Fellow ZDNet blogger Jason Perlow recently wrote about his long weekend setting up a new PC for a friend, Over the years, I’ve done this process dozens of times for business clients, family members, friends, and neighbors. I’ve got the process down to a series of checklists, all built around some core principles. In this post, I explain how I use this opportunity to get rid of clutter, get a fresh start, and involve the PC owner in the process so they learn some valuable skills along the way. Here's a step-by-step account of how I set up a new PC.
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Ed Bott is an award-winning technology writer with more than two decades' experience writing for mainstream media outlets and online publications.
In the comments to an earlier post, a reader wonders out loud whether Microsoft plans to dump its Vista users when Windows 7 comes out. Fortunately, the support lifecycle for all Microsoft products is well documented. In this post, I show you where to look up the details and explain why XP and Vista users will still have access to critical support resources even after Windows 8 is released.
These days, the passionate Media Center community is spending much of its energy complaining, loudly, that Microsoft is ignoring its wishes and moving too slowly with development. Why are Media Center fanatics so worked up over it? And will the controversy over its release blow over?
It’s now been a week since Apple’s botched release of iTunes 8, which caused a tidal wave of Vista crashes before it was hastily rolled back. Judging from traffic on Apple’s support forum, pulling the new Apple USB driver and replacing it with the file from iTunes 7.7 succeeded in quieting most of the complaints from most Windows users, although a handful of customers report that they’re still having problems. After looking more closely at the other driver, from Gear Software, I've concluded that it was unrelated to these crashes and might even be an innocent bystander in another iTunes support headache involving missing CD and DVD drive letters.
Andy Patrizio at InternetNews.com has raised some eyebrows with his report that an “internal calendar” at Microsoft has June 3, 2009 as the planned release date for Windows 7. Isn’t that an awfully compressed beta cycle? It is indeed, and if the new schedule is accurate it's one more sign that new Windows boss Steven Sinofsky is running things very differently from his predecessor.
A few days after users began complaining that iTunes 8 was causing Windows systems to crash, Apple has rolled out a new version of iTunes 8 intended to fix the problem. I've looked at the latest update and discovered that the "new" USB driver included with this release is actually the same as the old driver from iTunes 7.7. Is this a real solution or just a quick fix?
I’m reading lots of complaints about the new iTunes 8 update causing horrific problems on Windows machines, including widespread reports of STOP errors, aka the Blue Screen of Death. So how can a supposedly simple software update cause a fatal crash? Maybe because this isn’t a simple software update. Once again, Apple is using its automatic update process to deliver multiple software packages, including a device driver that has a long and checkered history of causing the Blue Screen Of Death to appear. And it’s delivering this massive payload without even a pretense of proper disclosure and without asking consent from its users. I was able to reproduce a crash and put together a gallery that shows the whole sordid process.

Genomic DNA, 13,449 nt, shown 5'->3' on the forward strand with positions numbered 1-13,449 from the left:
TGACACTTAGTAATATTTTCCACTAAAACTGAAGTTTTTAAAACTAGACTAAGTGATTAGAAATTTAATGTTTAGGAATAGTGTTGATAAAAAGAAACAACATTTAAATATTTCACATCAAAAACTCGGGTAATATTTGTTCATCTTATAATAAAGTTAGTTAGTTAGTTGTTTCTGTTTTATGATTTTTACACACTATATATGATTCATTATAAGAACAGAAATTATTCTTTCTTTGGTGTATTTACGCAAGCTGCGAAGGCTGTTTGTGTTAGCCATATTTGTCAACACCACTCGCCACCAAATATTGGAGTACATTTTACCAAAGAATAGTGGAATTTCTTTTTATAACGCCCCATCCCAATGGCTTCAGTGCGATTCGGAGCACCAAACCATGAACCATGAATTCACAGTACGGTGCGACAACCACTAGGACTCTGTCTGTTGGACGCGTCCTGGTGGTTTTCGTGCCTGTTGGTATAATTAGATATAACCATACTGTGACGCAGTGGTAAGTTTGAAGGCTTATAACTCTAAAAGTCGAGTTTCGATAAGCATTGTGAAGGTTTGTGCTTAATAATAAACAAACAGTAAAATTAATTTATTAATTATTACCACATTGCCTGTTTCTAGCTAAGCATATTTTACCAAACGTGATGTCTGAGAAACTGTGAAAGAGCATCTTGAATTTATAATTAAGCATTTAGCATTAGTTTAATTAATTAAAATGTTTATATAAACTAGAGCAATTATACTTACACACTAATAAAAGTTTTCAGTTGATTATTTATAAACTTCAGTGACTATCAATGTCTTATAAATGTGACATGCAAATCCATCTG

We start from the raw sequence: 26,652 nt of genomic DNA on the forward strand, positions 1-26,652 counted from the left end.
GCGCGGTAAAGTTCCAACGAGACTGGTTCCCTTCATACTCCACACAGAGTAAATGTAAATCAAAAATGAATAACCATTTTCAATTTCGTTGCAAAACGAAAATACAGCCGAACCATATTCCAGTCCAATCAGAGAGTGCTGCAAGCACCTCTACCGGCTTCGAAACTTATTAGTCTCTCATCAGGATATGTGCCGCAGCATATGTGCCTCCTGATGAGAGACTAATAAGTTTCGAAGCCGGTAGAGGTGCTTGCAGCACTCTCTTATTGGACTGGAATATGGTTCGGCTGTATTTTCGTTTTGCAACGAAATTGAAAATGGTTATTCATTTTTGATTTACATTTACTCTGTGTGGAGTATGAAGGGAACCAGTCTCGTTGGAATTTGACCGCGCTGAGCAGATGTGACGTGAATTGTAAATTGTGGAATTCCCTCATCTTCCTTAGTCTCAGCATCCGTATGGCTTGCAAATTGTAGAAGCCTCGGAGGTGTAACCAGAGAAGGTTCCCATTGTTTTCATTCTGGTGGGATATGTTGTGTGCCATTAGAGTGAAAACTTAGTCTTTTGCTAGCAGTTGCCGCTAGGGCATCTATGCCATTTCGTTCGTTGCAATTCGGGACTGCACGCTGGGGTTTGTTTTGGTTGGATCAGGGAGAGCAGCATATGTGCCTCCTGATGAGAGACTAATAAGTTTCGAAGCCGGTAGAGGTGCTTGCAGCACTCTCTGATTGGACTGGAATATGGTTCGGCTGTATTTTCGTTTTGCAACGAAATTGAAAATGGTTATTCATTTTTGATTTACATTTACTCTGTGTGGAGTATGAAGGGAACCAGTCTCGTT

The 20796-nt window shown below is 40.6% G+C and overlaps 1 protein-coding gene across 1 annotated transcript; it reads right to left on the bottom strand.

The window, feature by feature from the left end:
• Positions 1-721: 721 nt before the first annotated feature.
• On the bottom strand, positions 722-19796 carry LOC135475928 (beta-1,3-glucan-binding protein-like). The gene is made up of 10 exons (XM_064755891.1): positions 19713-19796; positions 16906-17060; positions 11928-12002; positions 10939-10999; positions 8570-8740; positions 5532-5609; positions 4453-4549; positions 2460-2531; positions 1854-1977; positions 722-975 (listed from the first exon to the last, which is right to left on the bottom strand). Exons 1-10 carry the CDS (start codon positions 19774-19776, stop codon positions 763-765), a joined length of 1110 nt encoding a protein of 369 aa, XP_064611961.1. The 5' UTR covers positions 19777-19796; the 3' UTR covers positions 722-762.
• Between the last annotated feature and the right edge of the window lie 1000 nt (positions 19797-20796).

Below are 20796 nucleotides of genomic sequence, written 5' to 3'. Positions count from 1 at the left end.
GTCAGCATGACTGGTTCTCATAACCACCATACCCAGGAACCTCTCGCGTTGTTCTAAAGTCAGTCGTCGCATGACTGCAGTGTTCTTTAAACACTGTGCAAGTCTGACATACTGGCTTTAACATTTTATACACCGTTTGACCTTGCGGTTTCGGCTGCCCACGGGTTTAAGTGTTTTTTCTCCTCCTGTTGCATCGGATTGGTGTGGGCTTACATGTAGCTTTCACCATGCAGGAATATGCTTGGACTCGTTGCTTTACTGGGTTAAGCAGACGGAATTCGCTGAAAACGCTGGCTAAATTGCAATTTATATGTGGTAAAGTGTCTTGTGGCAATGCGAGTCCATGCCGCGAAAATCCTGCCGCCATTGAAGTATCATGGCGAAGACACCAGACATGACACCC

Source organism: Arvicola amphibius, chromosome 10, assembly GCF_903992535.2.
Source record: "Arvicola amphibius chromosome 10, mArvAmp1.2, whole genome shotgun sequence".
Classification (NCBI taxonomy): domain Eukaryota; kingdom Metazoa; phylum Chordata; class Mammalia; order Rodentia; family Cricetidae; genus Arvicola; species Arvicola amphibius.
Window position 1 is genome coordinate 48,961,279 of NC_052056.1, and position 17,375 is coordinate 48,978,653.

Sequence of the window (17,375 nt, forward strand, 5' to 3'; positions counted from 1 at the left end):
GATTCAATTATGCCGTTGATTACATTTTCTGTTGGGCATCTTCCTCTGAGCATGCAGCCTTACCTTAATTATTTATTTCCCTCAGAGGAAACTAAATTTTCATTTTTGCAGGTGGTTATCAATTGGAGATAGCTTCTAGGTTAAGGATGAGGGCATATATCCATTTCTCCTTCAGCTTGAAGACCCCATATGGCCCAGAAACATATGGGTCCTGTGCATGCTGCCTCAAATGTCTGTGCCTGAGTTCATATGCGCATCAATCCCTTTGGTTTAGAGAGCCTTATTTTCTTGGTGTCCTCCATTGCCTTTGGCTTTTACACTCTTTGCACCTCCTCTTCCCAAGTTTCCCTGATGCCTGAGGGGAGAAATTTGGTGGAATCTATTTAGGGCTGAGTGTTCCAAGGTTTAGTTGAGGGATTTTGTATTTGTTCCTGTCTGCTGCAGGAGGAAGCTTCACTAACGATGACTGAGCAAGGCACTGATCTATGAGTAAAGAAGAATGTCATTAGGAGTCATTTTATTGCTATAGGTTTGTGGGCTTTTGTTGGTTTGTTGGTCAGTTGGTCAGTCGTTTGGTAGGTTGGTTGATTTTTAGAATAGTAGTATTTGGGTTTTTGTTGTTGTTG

Microsoft’s members-only OEM Partner Center contains a perfect example of how much confusion surrounds the subject of Windows licensing. Two pages on this supposedly authoritative information source for OEMs contain answers that are completely contradictory.
In a recent interview, Microsoft Technical Fellow Mark Russinovich noted that there's "a lot of discussion within Microsoft" about whether the company that makes Windows should also make PC hardware. It's a theme that Microsoft CEO Steve Ballmer touched on as well in a memo that was leaked to the press a few months ago. The big problem with that strategy is that Microsoft doesn't dare upset its business model by competing directly with its hardware partners. But maybe there's a way around that problem.
Microsoft launched its Windows Genuine Advantage (WGA) anti-piracy program in early summer 2006. Its first year was, to put it charitably, a disaster. An epic fail. A big fat F on the year’s report card. Things didn't get much better in 2007, either, as a server failure and other outages unfairly labeled thousands of legitimate Windows customers as pirates. In the past year, Microsoft has revamped and re-engineered its WGA and Vista validations systems and processes. What did they do and what does it mean for you? I went back to the same data source I used in 2006 to measure Microsoft's performance and see whether they finally deserve a passing grade.